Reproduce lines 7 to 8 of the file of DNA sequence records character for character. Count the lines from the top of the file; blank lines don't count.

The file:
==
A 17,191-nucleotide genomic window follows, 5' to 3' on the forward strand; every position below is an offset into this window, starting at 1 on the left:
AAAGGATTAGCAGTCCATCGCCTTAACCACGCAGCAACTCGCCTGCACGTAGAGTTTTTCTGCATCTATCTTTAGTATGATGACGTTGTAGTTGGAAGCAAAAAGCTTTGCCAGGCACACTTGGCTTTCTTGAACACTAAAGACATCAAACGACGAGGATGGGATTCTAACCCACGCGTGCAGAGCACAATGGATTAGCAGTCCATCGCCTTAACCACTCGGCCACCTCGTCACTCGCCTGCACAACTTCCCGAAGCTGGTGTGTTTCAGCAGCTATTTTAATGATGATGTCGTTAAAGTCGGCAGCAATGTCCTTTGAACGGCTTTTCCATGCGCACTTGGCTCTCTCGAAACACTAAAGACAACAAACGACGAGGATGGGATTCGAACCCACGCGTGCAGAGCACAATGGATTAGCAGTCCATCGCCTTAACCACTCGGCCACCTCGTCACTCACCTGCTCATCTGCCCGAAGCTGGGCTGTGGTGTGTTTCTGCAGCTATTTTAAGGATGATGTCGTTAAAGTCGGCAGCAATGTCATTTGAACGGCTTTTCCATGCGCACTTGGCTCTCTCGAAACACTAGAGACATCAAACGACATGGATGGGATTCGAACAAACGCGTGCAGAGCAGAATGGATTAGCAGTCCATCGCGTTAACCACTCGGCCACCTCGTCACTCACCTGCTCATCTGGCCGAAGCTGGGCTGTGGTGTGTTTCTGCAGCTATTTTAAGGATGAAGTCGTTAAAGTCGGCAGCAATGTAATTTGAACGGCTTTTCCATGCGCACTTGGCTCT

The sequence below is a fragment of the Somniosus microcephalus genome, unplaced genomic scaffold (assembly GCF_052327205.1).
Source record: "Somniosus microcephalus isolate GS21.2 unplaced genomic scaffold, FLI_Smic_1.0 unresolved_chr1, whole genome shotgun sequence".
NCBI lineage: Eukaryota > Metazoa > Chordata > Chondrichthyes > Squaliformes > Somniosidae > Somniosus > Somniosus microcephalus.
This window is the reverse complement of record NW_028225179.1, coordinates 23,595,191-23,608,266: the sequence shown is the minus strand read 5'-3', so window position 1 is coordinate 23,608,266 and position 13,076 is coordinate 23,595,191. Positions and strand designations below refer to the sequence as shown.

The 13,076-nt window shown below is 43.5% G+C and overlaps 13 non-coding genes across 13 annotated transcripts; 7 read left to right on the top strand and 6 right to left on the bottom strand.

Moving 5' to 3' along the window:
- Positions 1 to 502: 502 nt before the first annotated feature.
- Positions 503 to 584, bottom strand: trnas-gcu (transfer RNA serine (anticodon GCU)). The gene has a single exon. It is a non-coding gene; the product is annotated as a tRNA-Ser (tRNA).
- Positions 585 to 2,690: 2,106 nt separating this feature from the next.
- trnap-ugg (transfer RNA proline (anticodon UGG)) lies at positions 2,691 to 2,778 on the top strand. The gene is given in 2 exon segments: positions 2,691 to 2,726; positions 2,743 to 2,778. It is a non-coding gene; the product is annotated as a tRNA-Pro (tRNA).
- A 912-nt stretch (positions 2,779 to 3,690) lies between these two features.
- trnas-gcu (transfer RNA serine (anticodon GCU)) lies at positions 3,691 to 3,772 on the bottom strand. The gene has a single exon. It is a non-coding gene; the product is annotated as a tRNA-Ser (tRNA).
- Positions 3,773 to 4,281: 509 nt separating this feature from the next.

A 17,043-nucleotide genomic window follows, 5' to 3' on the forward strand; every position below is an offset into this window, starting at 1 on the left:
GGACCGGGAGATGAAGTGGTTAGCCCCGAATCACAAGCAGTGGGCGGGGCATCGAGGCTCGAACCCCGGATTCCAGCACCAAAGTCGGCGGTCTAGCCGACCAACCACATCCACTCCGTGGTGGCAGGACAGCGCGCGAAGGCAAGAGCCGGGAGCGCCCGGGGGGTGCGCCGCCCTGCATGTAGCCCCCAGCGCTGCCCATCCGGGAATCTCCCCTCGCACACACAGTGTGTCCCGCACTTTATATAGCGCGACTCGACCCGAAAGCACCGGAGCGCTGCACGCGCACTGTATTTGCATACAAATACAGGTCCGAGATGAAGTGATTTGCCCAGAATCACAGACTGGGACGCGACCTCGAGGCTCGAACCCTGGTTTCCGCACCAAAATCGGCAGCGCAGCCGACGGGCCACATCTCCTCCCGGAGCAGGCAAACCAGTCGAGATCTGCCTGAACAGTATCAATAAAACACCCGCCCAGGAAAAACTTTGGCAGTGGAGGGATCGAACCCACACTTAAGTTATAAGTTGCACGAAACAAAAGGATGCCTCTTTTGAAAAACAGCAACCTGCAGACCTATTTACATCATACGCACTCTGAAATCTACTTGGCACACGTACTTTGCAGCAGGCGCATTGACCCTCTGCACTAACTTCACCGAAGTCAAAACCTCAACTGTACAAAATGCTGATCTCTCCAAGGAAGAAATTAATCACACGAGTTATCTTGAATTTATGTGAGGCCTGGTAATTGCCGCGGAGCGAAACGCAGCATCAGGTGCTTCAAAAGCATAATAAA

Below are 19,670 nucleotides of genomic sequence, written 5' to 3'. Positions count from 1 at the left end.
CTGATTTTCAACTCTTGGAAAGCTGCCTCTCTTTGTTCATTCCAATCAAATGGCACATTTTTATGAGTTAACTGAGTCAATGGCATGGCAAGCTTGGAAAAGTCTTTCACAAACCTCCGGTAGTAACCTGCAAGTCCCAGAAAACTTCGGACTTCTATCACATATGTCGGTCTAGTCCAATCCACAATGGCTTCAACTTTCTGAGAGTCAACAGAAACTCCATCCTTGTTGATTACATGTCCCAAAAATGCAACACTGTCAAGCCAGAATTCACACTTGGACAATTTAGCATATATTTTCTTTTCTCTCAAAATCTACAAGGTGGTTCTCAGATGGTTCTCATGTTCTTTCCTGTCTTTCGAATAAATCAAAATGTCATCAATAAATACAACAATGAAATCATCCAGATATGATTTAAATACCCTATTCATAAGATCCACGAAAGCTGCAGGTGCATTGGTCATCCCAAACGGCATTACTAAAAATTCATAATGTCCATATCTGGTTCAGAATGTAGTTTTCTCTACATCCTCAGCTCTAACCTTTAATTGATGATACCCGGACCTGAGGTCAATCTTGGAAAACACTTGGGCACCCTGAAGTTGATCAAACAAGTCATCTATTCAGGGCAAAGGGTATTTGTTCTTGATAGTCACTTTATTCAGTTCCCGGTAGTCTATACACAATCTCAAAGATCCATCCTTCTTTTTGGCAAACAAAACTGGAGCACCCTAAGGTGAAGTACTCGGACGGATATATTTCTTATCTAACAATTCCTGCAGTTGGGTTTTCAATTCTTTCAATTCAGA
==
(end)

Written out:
The 13,076-nt window shown below is 43.5% G+C and overlaps 13 non-coding genes across 13 annotated transcripts; 7 read left to right on the top strand and 6 right to left on the bottom strand.

Moving 5' to 3' along the window: